migration

It’s all about the flex: Preference, Flexibility and Power in the Employment of EU Migrants in Low-Skilled Sectors

In the last ten years, EU migrants have come to play an important role in the UK labour force. They have become increasingly present in low-skilled occupations, where the largest proportional increase has been migration from Eastern and Central European countries. Drawing on research carried out between November 2015 and July 2016 on the employment of EU migrants in the sectors of hospitality, food and drink and construction, we find that EU migrants have met employers’ needs for a flexible labour force but that the use of mobile workers in these sectors is long-standing.

Employers’ responses to Brexit: The perspective of employers in low skilled sectors

The EU referendum gave an equal say to all eligible voters but some had more of a stake in the outcome than others, among them employers of EU migrants. Between the end of 2015 and early 2016 we interviewed 24 employers in the low skilled sectors of food and drink, hospitality and construction about free movement and the implications of a Leave vote, publishing our findings in April.

The long-term macroeconomic effects of lower migration to the UK

This paper looks at the possible scenarios of migration policy should the UK leave the EU. The paper uses an OLG model which brings together labour market, fiscal and other macroeconomic effects in one framework. It also adds a dynamic perspective, differentiates between natives and different categories of immigrants and captures age and qualification compositional effects.

Free movement of services, migration and leaving the EU

For many people the key question in the referendum is whether a vote to leave will enable the UK to take back control of its borders. So for them the focus is primarily on Article 45 on the Treaty of the Functioning of the European Union (TFEU) which allows free movement of workers. But for individuals much movement to other EU Member States is covered by Article 56 TFEU on the free movement of services.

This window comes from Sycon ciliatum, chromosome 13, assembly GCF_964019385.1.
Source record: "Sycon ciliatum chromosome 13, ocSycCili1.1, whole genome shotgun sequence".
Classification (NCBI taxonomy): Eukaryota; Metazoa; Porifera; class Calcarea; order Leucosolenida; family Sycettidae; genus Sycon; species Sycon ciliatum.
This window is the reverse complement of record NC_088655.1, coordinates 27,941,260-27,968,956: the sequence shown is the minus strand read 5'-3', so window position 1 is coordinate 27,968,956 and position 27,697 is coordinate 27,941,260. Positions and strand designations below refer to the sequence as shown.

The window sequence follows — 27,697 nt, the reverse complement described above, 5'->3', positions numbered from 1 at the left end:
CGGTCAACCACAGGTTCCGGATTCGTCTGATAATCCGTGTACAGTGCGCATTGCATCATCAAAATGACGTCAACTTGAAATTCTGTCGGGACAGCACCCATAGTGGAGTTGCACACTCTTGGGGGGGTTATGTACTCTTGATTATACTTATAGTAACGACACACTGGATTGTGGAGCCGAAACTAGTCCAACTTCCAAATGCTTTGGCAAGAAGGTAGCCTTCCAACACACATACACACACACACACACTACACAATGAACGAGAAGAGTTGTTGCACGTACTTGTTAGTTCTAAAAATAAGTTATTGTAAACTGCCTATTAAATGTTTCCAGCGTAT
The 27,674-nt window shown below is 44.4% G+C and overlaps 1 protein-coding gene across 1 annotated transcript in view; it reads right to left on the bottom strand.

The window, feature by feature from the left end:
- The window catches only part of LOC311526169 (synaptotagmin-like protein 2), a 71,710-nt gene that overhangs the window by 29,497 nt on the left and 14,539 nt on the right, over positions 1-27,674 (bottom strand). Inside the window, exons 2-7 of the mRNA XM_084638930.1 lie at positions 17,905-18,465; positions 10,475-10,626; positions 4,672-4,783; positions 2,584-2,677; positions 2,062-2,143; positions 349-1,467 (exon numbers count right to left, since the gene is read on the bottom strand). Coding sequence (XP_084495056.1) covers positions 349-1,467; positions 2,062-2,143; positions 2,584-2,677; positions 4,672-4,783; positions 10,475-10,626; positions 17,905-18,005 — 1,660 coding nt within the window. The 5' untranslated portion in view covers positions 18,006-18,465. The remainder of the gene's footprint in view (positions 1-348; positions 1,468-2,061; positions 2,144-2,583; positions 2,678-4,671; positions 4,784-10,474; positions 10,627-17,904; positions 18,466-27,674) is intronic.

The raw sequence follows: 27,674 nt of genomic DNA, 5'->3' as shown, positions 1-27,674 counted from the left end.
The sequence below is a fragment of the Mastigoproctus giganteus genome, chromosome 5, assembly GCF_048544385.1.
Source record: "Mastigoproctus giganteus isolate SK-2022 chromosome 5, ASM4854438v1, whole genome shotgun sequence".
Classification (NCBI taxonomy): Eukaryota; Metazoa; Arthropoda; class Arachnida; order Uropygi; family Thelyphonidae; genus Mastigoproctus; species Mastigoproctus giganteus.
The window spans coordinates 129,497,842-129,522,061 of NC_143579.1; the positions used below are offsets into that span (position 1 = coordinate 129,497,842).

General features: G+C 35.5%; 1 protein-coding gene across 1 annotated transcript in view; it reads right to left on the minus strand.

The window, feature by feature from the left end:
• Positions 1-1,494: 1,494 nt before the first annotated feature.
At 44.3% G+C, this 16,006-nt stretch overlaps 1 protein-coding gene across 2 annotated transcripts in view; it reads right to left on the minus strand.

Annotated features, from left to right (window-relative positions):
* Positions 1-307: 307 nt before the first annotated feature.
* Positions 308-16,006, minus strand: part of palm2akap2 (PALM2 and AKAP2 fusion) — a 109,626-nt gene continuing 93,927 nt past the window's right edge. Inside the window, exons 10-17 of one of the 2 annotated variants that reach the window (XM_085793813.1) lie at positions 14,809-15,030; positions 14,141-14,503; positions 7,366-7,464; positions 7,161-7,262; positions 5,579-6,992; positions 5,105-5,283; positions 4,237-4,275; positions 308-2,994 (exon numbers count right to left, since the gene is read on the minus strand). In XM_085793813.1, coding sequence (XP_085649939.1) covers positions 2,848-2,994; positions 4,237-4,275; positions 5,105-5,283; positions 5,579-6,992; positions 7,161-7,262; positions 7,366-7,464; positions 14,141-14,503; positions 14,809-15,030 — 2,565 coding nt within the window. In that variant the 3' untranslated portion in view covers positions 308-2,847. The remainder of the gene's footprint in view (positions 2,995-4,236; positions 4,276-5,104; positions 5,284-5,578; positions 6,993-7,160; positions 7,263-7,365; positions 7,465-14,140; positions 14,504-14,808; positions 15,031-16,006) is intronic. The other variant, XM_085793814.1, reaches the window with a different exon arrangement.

The impact of free movement on the labour market: case studies of hospitality, food processing and construction

This report is an in-depth study of three sectors employing large numbers of EU migrants – hospitality, food and drink, and construction – and finds employers concerned about their ability to fill vacancies if free movement of labour is reduced or comes to an end. Some are also worried that any EU workers they currently employ would lose their right to live and work in the UK in the event of Brexit. 

The research also reveals that:

Changing the debate: video animation on the impact of immigration on the UK

Opinion polls have shown for some time that the public sees immigration as one of the most important issues facing Britain (Ipsos Mori, 2015). At the same time, public understanding of evidence on the economic impacts of immigration is poor and strongly influenced by the media. This in turn affects the quality and content of public debate and the policy formulation process. The question behind this report is whether attitudes towards immigration can be influenced by evidence, presented in a simple and straightforward way, through a short video animation.

Europe's refugee crisis: facts and policy responses

This Policy Brief was written by Yano Moussavi, who is currently a Research Intern at NIESR, and is a postgraduate student at the London School of Economics.  NIESR's work on mobility and immigration issues in the European Union is supported by the ESRC's "Britain in a Changing Europe" programme.

 

The public sees international students as an asset and source of talent

What do the public think about international students? Do they see them simply as generating revenue for universities or as longer term migrants who can bring new talent to the UK? New research by British Future shows that there is support for international students among the general public who both recognise the benefits they bring and believe we should make us of their skills and talent.

Geographical labour mobility in the context of the crisis - European Commission

 - EThe widening economic asymmetries within the European Union have called into question the ability of labour mobility to act as a shock absorber within the EU. While free movement of workers within the EU was established more than 40 years ago, the rate of mobility within the EU has remained relatively low compared to other free mobility regions such as the US, Canada and Australia. While emigration from the Periphery has increased significantly since 2008, in absolute terms the level of mobility flows from this region remains extremely limited.

Top team diversity, cities and business performance

Like many Western countries, the UK has become substantially more ethnically and culturally diverse. The 2011 Census makes this crystal clear. Since 2001, the foreign-born population in England and Wales has jumped from 4.6 to 7.5m. At the same time, the ‘white British’ ethnic group shrank from 87.5-80% of the population. What are the economic impacts of these deep demographic shifts, and what do they mean for cities?

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